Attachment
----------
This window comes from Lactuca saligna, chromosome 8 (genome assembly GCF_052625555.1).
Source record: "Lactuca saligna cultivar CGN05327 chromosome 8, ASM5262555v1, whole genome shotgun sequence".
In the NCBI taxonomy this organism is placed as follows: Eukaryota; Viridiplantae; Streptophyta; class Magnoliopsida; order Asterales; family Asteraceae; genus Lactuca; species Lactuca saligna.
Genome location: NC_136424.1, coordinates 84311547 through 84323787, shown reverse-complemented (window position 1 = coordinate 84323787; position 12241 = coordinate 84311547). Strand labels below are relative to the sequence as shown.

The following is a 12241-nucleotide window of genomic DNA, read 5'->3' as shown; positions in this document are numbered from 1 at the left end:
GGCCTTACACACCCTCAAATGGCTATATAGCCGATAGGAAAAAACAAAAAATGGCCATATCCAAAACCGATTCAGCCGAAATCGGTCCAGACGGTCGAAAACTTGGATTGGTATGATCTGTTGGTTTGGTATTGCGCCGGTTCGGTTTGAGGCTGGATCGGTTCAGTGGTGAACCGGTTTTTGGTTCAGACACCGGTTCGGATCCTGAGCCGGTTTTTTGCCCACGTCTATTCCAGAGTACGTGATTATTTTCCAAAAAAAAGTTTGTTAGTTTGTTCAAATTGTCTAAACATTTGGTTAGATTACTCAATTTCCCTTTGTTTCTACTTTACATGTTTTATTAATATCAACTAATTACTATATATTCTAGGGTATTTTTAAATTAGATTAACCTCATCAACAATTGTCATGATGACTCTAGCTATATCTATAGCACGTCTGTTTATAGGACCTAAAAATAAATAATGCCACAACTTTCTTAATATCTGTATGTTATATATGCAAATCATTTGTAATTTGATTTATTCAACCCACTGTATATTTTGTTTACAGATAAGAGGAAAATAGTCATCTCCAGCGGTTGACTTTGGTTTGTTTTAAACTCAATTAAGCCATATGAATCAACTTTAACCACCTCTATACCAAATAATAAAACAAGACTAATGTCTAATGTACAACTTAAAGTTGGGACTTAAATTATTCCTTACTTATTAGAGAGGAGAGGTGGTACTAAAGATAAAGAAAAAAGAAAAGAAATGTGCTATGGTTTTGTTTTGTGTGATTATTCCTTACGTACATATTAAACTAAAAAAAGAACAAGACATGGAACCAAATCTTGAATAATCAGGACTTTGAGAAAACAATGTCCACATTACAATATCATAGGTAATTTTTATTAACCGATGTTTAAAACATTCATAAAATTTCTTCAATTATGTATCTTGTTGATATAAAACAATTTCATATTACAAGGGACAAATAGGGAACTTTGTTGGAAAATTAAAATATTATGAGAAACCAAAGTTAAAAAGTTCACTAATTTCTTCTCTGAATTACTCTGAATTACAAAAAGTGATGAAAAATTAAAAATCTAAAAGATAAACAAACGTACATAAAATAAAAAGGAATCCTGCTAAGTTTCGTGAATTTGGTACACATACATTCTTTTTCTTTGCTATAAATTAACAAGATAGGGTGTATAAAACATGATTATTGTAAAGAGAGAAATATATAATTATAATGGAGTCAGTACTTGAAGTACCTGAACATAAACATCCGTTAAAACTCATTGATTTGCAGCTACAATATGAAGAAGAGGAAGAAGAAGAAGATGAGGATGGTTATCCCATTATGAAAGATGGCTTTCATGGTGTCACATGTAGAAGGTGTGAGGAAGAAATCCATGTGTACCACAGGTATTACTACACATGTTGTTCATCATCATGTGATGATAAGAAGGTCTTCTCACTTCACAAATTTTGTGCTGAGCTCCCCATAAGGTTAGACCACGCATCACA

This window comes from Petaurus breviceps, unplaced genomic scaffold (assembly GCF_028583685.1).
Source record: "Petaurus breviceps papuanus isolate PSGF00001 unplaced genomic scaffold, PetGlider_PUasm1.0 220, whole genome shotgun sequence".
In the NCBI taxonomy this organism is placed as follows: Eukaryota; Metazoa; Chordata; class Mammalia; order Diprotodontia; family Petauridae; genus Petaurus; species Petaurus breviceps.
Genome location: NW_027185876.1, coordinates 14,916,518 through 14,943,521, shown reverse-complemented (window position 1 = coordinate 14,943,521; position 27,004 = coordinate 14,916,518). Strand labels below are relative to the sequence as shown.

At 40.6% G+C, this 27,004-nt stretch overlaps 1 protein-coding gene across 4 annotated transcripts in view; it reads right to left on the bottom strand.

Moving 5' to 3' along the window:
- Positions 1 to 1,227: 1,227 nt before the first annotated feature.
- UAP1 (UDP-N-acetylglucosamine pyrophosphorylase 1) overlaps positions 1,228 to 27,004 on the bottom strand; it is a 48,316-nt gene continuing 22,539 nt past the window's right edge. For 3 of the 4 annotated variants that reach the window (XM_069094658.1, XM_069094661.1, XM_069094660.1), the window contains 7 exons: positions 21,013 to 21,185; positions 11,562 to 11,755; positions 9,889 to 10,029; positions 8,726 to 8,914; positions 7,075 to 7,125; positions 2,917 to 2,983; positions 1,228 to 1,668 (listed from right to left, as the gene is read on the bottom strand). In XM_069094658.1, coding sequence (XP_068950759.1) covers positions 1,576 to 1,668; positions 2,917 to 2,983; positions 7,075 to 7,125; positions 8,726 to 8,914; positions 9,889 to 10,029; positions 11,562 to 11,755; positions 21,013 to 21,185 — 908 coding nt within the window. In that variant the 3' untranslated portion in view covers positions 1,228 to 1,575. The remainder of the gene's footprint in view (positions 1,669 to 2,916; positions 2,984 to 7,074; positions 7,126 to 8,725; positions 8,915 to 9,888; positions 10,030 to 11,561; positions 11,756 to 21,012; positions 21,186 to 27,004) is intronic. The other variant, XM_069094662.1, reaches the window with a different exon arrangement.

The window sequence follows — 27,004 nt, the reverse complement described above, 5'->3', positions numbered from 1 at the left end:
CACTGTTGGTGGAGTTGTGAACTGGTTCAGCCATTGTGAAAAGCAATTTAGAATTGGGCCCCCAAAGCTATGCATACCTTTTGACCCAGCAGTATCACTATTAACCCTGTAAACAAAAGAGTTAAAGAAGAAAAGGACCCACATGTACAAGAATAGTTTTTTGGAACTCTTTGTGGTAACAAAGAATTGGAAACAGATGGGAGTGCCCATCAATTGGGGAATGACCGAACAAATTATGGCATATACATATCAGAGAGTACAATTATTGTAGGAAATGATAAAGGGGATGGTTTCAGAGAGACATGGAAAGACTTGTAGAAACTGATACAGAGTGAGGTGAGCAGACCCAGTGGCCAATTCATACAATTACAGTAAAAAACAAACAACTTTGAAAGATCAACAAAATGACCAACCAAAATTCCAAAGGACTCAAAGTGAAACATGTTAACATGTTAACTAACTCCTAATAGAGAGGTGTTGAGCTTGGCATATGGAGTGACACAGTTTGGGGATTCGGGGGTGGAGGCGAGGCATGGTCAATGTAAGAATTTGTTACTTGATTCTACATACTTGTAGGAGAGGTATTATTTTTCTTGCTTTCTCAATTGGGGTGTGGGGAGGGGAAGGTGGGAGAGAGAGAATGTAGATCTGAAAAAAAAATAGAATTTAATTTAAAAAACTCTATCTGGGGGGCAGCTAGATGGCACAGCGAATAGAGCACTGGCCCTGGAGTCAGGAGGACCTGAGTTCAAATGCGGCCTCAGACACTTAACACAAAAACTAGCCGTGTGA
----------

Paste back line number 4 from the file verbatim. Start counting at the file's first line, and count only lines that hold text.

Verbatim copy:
Genome location: NC_136424.1, coordinates 84311547 through 84323787, shown reverse-complemented (window position 1 = coordinate 84323787; position 12241 = coordinate 84311547). Strand labels below are relative to the sequence as shown.